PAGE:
Summit Entertainment // 2012 // 102 Minutes // Rated PG-13
Reviewed by Appellate Judge Patrick Bromley // May 29th, 2012
You can only push an innocent man so far.
An unfairly overlooked and already-forgotten thriller from earlier this year gets a second chance to make a first impression.
Nick Cassidy (Sam Worthington, Avatar) checks into the Roosevelt Hotel in New York City. He orders room service. He drinks some champagne. When he is finished, he climbs out of the window and out onto the ledge, several stories up from the street below. A crowd begins to form. The cops are called. Before long, the entire block has become a circus, all focused on whether or not Nick is going to jump.
What he's doing on the ledge I won't say, except that it involves hung over detective Lydia Mercer (Elizabeth Banks, Role Models), a shady businessman (Ed Harris, The Abyss), Nick's brother Joey (Jamie Bell, The Eagle), his girlfriend, and a high security jewelry vault.
There is hardly a moment in the 2012 action thriller Man on a Ledge that is remotely plausible. And yet the movie works anyway.
Surprised, right? This was a movie no one wanted to see when it was released in the dog days of January 2012. It had a ridiculous premise, a title that was way too on-the-nose, and represented yet another attempt by Avatar star Sam Worthington to establish himself as a movie star. It's the kind of film that seemed destined to play on the USA network on Saturday afternoons for 'til the end of time, between reruns of Psych and Law and Order: Special Victims Unit. Truth be told, that probably is its fate. But there is a kind of movie that rarely gets made in the contemporary blockbuster climate: The mid-level programmer -- a movie that's well-executed, despite its modest ambitions.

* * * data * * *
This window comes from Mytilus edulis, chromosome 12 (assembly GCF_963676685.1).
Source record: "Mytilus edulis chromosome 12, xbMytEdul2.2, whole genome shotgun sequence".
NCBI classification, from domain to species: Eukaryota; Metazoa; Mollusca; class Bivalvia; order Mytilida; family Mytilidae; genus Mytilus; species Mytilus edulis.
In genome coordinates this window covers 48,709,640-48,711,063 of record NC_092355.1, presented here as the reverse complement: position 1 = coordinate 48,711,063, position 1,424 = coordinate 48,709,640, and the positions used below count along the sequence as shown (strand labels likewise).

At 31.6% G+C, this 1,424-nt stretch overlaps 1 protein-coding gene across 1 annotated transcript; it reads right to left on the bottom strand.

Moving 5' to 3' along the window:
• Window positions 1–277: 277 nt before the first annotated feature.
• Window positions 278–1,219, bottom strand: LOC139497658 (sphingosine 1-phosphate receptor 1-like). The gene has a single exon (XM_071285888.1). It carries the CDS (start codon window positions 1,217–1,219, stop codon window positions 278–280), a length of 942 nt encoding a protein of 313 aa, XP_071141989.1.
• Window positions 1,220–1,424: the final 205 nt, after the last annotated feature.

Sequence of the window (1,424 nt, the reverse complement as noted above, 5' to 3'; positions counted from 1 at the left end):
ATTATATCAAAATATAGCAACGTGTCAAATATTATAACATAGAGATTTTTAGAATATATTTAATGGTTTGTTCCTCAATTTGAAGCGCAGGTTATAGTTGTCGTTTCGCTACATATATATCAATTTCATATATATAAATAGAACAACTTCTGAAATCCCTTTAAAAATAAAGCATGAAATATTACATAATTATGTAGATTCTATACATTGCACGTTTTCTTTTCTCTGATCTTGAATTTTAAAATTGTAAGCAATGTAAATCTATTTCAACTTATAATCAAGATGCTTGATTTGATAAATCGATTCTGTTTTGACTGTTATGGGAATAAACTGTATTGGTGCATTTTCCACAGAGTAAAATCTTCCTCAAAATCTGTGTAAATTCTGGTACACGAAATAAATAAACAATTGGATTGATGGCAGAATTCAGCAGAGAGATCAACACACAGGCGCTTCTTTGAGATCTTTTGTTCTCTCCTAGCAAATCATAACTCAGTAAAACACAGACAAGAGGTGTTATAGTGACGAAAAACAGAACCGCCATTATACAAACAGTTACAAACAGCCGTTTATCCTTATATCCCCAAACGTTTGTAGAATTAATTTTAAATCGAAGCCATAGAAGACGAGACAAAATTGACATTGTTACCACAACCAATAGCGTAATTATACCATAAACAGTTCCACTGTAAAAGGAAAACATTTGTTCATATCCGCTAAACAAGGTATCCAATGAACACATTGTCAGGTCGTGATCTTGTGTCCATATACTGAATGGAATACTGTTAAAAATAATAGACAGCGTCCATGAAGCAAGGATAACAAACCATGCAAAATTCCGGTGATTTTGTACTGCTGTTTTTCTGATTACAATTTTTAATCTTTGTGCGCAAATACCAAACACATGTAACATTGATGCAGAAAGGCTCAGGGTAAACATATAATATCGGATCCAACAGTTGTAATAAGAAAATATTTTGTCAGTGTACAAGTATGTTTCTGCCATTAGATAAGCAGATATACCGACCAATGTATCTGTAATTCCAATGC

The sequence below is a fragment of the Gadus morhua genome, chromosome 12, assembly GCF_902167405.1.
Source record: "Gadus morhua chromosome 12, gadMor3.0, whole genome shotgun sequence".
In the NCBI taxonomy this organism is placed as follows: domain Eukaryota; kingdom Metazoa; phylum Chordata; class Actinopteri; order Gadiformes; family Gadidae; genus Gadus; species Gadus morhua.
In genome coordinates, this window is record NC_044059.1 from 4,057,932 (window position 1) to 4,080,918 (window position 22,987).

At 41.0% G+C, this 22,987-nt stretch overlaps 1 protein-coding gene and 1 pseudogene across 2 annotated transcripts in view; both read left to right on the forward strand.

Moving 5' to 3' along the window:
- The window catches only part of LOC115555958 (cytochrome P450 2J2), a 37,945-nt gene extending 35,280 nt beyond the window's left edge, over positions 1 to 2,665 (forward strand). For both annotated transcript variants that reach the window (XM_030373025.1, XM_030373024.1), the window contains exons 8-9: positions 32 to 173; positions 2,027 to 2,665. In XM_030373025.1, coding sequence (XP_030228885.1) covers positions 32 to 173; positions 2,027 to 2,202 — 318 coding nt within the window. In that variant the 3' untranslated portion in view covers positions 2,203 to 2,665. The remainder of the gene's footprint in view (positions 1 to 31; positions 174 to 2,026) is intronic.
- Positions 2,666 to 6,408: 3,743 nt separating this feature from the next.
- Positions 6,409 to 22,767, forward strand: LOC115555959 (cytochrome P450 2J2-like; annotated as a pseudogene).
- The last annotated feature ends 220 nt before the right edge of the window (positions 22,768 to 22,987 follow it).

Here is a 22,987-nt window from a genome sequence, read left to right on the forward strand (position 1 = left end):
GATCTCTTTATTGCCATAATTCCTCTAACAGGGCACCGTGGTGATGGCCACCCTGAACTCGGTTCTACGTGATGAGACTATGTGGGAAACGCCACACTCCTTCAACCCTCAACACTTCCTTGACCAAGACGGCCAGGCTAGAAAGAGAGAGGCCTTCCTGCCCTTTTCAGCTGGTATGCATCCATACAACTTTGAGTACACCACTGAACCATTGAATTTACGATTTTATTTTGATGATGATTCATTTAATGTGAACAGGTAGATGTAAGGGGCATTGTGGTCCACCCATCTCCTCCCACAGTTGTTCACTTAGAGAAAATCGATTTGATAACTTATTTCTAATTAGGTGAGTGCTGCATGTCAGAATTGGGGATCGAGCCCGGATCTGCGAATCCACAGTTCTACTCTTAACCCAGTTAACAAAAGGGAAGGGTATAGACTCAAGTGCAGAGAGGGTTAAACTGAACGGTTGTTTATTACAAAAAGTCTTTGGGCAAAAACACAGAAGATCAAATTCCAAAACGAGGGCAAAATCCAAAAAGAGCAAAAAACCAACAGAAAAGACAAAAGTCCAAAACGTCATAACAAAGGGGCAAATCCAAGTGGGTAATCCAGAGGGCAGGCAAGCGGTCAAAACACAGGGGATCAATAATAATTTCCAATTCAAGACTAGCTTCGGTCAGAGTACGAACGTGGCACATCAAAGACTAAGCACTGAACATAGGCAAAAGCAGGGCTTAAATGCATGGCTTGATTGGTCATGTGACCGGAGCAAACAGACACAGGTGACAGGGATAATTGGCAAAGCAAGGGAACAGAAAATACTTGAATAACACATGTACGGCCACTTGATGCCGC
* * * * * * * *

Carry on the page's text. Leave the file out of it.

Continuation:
After all, movies only need work on their own terms to be good, and Man on a Ledge does that. Like 2004's Cellular, another goofy and potentially stupid B-movie, this one stays true to itself and follows through on its own silliness. Yes, there is a man on a ledge, but that's just the starting point. Where the movie goes from there is where the fun lies. One of its small pleasures (again, do not be fooled: this is a movie of only small pleasures, if you're able to find any at all) is that it takes its time revealing just what's going on, which I will not reveal here. The DVD/Blu-ray jacket does not extend the same courtesy, so if you're hoping to see the movie and want to go in unspoiled, I suggest you avoid reading it.
Mostly, it's the cast that sells the silliness of the story. Sam Worthington remains unproven as a leading man -- his box office successes haven't really been the result of his participation, and his failures cannot truly be laid at his feet -- but he's totally serviceable here, mostly because he commits to everything that is asked of him. Elizabeth Banks, cast against type, takes an otherwise thankless role and turns it into something special; her banter with both Worthington and fellow cop Edward Burns (playing a policemen who is atypical for a Hollywood movie: he's both antagonistic and professional) is some of the best stuff in the movie. Almost every role is held by someone recognizable and good, whether it's Kyra Sedgwick as a reporter (big ups for her pronunciation of "Morales"), Titus Welliver and Anthony Mackie as fellow cops, or William Sadler in a small part as a bellhop. Ed Harris overplays it as the movie's heavy, and both Jamie Bell and Genesis Rodriguez are irritating in nearly all of their scenes. They're basically the comic relief, stuck inside their own much less interesting movie. They're the biggest weakness.